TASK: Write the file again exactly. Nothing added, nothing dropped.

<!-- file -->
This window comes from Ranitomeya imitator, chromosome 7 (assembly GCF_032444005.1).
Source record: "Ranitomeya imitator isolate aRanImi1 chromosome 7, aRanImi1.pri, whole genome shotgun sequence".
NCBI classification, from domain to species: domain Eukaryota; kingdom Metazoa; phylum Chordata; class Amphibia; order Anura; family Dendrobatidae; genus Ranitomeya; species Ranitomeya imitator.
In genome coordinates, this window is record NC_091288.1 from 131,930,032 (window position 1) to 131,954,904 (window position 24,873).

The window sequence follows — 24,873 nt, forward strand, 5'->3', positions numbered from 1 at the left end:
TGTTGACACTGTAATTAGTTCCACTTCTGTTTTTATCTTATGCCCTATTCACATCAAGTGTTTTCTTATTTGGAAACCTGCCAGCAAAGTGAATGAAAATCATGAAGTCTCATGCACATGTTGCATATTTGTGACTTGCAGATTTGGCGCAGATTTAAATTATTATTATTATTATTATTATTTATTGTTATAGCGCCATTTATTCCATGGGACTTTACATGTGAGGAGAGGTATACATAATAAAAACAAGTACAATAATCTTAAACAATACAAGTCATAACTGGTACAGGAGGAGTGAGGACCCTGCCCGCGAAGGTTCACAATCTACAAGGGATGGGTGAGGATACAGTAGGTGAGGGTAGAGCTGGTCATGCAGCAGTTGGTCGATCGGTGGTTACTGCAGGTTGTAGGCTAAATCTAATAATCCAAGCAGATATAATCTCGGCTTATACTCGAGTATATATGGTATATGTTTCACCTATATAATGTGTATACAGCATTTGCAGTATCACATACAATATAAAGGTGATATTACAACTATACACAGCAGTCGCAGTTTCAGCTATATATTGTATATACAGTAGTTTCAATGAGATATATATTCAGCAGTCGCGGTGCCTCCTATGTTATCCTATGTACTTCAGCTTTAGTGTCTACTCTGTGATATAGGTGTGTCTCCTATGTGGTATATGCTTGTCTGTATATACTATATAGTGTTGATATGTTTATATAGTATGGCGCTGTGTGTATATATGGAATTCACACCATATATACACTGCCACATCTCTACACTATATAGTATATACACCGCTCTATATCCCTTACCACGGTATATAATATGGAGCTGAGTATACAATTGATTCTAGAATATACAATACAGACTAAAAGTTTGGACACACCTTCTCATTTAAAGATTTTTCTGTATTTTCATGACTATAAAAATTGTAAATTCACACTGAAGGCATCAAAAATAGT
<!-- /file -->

This window comes from Ranitomeya imitator, chromosome 7 (assembly GCF_032444005.1).
Source record: "Ranitomeya imitator isolate aRanImi1 chromosome 7, aRanImi1.pri, whole genome shotgun sequence".
NCBI classification, from domain to species: domain Eukaryota; kingdom Metazoa; phylum Chordata; class Amphibia; order Anura; family Dendrobatidae; genus Ranitomeya; species Ranitomeya imitator.
In genome coordinates, this window is record NC_091288.1 from 131,930,032 (window position 1) to 131,954,904 (window position 24,873).

The window sequence follows — 24,873 nt, forward strand, 5'->3', positions numbered from 1 at the left end:
TGTTGACACTGTAATTAGTTCCACTTCTGTTTTTATCTTATGCCCTATTCACATCAAGTGTTTTCTTATTTGGAAACCTGCCAGCAAAGTGAATGAAAATCATGAAGTCTCATGCACATGTTGCATATTTGTGACTTGCAGATTTGGCGCAGATTTAAATTATTATTATTATTATTATTATTTATTGTTATAGCGCCATTTATTCCATGGGACTTTACATGTGAGGAGAGGTATACATAATAAAAACAAGTACAATAATCTTAAACAATACAAGTCATAACTGGTACAGGAGGAGTGAGGACCCTGCCCGCGAAGGTTCACAATCTACAAGGGATGGGTGAGGATACAGTAGGTGAGGGTAGAGCTGGTCATGCAGCAGTTGGTCGATCGGTGGTTACTGCAGGTTGTAGGCTAAATCTAATAATCCAAGCAGATATAATCTCGGCTTATACTCGAGTATATATGGTATATGTTTCACCTATATAATGTGTATACAGCATTTGCAGTATCACATACAATATAAAGGTGATATTACAACTATACACAGCAGTCGCAGTTTCAGCTATATATTGTATATACAGTAGTTTCAATGAGATATATATTCAGCAGTCGCGGTGCCTCCTATGTTATCCTATGTACTTCAGCTTTAGTGTCTACTCTGTGATATAGGTGTGTCTCCTATGTGGTATATGCTTGTCTGTATATACTATATAGTGTTGATATGTTTATATAGTATGGCGCTGTGTGTATATATGGAATTCACACCATATATACACTGCCACATCTCTACACTATATAGTATATACACCGCTCTATATCCCTTACCACGGTATATAATATGGAGCTGAGTATACAATTGATTCTAGAATATACAATACAGACTAAAAGTTTGGACACACCTTCTCATTTAAAGATTTTTCTGTATTTTCATGACTATAAAAATTGTAAATTCACACTGAAGGCATCAAAAATAGT